This year’s award is presented to the poet and writer Antonella Anedda (born 1955, Rome).
Born into a family of Sardinian-Corsican origin, Anedda studied the classics in Italy and abroad. At age 33, her first publication was widely acclaimed by poets and critics for its originality. Over the next three decades she published 16 volumes, including Residenze invernali, Notti di pace occidentale, Il catalogo della gioia, Isolatria, Historiae, andGeografie, which garnered her numerous literary prizes, including Diego Valeri, Montale, Frascati, Viareggio-Repaci, Pascoli, Puškin, and Cesare Pavese.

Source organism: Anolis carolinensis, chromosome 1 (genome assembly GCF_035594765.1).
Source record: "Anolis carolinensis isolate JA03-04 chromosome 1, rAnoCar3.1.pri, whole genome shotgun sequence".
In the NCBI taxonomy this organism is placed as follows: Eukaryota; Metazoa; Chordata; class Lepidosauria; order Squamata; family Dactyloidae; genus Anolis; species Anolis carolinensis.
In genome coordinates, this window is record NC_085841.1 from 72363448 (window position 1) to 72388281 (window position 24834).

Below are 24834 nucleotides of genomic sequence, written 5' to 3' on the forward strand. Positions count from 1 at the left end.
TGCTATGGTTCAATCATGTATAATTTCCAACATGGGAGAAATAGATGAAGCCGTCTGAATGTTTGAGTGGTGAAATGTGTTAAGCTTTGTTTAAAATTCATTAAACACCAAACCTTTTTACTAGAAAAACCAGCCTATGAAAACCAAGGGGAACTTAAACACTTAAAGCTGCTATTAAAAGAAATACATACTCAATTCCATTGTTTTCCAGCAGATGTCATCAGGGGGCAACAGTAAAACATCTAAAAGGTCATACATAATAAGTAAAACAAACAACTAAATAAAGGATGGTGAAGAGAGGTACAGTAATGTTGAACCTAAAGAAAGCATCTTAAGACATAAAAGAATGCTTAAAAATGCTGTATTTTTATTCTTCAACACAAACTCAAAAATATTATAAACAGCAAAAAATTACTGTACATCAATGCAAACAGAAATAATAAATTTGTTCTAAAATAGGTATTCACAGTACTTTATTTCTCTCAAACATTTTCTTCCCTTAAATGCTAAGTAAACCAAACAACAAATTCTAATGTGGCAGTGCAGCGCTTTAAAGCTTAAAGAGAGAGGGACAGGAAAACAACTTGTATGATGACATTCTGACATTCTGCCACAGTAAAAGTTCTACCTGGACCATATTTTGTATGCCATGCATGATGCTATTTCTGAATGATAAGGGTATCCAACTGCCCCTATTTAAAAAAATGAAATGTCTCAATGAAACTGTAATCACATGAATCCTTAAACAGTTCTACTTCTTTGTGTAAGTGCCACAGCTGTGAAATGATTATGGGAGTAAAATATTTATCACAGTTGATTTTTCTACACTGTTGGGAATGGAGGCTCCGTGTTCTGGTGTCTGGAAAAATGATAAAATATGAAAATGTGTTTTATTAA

Her early works contained verses that demonstrated her ties to the earth, her roots, an intimate tension of strong words and character common to contemporary female poets, and her ties to the earth conceived as a work of growth and evolution of trees, grass, landscapes, continents, and woodlands. There’s always someone watching something; there’s always something happening that we the reader see through her web of words. According to Roberto Galaverni, in Nuovi poeti italiani contemporanei, Guaraldi: “A remarkable ability to capture feelings and emotions in sturdy formal structures, in refined arabesques, full of tenseness and existential hopes.” Gian Mario Villalta states in Il respiro e lo sguardo, BUR: “What captivates the reader is the perception of a gesture proffering a word. While the word is left to testify to itself, to settle into the blankness not of the page but of the emptiness that the page represents, the sparse, sharp images of suffering and affection.” Yes, because this clamor is suspended in air, in a pentagram that we can share, we, the fortunate readers, and she, the modeler of clay.